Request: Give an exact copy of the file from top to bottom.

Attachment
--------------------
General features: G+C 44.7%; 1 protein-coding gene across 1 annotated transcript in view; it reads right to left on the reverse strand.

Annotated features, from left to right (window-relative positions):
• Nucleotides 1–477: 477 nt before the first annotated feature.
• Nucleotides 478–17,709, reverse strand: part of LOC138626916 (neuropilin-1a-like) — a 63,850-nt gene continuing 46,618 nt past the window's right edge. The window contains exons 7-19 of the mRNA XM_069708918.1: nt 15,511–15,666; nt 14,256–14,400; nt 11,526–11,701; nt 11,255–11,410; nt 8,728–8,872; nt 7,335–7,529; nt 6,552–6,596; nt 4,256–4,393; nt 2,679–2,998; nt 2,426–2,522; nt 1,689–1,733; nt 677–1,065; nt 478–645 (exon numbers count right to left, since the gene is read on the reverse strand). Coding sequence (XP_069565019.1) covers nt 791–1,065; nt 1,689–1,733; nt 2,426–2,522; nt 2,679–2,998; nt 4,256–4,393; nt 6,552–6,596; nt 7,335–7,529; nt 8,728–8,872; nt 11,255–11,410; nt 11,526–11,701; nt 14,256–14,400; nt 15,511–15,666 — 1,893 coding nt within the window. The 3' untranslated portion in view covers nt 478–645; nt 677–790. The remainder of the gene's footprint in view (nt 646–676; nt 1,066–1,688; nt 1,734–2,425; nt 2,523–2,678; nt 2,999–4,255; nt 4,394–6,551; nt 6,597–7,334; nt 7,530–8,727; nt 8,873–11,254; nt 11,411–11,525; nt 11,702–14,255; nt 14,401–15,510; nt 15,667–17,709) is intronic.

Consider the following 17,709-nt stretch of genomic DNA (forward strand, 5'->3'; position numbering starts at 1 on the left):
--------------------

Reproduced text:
General features: G+C 44.7%; 1 protein-coding gene across 1 annotated transcript in view; it reads right to left on the reverse strand.

Annotated features, from left to right (window-relative positions):
• Nucleotides 1–477: 477 nt before the first annotated feature.
• Nucleotides 478–17,709, reverse strand: part of LOC138626916 (neuropilin-1a-like) — a 63,850-nt gene continuing 46,618 nt past the window's right edge. The window contains exons 7-19 of the mRNA XM_069708918.1: nt 15,511–15,666; nt 14,256–14,400; nt 11,526–11,701; nt 11,255–11,410; nt 8,728–8,872; nt 7,335–7,529; nt 6,552–6,596; nt 4,256–4,393; nt 2,679–2,998; nt 2,426–2,522; nt 1,689–1,733; nt 677–1,065; nt 478–645 (exon numbers count right to left, since the gene is read on the reverse strand). Coding sequence (XP_069565019.1) covers nt 791–1,065; nt 1,689–1,733; nt 2,426–2,522; nt 2,679–2,998; nt 4,256–4,393; nt 6,552–6,596; nt 7,335–7,529; nt 8,728–8,872; nt 11,255–11,410; nt 11,526–11,701; nt 14,256–14,400; nt 15,511–15,666 — 1,893 coding nt within the window. The 3' untranslated portion in view covers nt 478–645; nt 677–790. The remainder of the gene's footprint in view (nt 646–676; nt 1,066–1,688; nt 1,734–2,425; nt 2,523–2,678; nt 2,999–4,255; nt 4,394–6,551; nt 6,597–7,334; nt 7,530–8,727; nt 8,873–11,254; nt 11,411–11,525; nt 11,702–14,255; nt 14,401–15,510; nt 15,667–17,709) is intronic.

Consider the following 17,709-nt stretch of genomic DNA (forward strand, 5'->3'; position numbering starts at 1 on the left):